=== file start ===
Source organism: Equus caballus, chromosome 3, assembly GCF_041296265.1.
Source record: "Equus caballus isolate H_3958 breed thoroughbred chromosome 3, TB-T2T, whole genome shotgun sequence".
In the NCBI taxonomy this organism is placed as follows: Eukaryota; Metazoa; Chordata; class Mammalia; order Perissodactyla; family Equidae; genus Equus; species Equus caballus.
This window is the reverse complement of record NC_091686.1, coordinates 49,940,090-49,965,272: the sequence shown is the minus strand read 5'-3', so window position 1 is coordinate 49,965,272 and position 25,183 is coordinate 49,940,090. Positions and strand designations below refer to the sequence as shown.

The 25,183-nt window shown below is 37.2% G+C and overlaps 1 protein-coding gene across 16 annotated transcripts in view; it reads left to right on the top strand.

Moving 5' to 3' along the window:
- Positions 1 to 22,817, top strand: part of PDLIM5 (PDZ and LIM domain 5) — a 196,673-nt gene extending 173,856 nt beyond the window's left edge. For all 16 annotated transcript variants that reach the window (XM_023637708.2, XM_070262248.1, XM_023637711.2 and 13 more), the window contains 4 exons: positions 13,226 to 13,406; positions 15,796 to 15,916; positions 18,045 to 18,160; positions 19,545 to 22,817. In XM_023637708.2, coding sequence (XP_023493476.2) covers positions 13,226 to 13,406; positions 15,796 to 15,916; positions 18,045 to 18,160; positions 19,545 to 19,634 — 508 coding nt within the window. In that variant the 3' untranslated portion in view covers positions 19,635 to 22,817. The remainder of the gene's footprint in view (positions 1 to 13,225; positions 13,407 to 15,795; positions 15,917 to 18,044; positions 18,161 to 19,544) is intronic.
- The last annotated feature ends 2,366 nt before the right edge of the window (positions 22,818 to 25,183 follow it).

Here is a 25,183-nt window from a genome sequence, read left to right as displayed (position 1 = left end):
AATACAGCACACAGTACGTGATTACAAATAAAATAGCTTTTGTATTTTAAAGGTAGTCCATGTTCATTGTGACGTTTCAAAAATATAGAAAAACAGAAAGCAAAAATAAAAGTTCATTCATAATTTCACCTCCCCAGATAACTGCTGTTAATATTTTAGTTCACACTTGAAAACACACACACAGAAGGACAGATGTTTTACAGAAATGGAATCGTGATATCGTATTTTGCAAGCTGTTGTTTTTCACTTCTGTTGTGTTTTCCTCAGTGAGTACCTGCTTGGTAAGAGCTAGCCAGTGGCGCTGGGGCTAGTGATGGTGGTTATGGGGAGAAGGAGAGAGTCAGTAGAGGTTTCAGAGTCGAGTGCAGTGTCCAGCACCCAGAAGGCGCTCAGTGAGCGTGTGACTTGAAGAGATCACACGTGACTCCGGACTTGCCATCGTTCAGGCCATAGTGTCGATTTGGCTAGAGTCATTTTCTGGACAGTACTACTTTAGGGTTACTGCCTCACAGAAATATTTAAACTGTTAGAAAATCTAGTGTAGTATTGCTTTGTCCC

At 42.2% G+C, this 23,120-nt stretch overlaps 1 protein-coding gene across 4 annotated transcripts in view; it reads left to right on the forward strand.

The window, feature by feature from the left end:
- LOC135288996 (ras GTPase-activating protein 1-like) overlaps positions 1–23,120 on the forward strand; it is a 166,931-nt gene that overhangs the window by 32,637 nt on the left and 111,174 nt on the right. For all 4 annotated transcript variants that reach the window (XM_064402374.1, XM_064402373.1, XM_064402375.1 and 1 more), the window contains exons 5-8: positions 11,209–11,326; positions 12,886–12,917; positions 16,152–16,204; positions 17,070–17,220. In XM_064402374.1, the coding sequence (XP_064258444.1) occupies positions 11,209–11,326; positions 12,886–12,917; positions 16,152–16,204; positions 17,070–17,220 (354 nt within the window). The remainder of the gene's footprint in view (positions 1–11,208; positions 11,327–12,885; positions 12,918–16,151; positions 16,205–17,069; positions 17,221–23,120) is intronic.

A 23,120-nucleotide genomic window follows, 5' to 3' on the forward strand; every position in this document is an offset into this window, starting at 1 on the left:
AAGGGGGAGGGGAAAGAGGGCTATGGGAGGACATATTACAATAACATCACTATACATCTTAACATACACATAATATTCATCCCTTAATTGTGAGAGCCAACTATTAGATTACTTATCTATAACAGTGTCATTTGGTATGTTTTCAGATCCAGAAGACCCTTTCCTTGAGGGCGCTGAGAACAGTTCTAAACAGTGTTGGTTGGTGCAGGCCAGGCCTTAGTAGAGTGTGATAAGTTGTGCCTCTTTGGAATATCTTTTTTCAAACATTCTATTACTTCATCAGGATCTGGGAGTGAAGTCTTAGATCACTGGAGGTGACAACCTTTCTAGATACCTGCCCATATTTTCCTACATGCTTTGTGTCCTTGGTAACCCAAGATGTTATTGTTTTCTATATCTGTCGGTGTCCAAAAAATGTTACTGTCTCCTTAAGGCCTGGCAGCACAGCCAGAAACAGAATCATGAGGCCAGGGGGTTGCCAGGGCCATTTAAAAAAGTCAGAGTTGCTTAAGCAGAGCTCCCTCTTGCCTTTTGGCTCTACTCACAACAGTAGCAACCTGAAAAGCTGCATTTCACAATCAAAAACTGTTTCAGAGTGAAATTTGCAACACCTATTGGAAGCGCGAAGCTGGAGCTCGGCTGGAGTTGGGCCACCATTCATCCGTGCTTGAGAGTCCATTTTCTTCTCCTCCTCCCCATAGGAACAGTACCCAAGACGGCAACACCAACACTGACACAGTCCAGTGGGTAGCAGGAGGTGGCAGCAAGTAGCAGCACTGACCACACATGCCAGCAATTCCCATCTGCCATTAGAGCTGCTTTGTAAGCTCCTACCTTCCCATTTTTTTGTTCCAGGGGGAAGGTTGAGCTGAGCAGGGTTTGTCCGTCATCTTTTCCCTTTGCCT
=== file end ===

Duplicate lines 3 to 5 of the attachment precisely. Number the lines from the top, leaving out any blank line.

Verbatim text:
In the NCBI taxonomy this organism is placed as follows: Eukaryota; Metazoa; Chordata; class Mammalia; order Perissodactyla; family Equidae; genus Equus; species Equus caballus.
This window is the reverse complement of record NC_091686.1, coordinates 49,940,090-49,965,272: the sequence shown is the minus strand read 5'-3', so window position 1 is coordinate 49,965,272 and position 25,183 is coordinate 49,940,090. Positions and strand designations below refer to the sequence as shown.

The 25,183-nt window shown below is 37.2% G+C and overlaps 1 protein-coding gene across 16 annotated transcripts in view; it reads left to right on the top strand.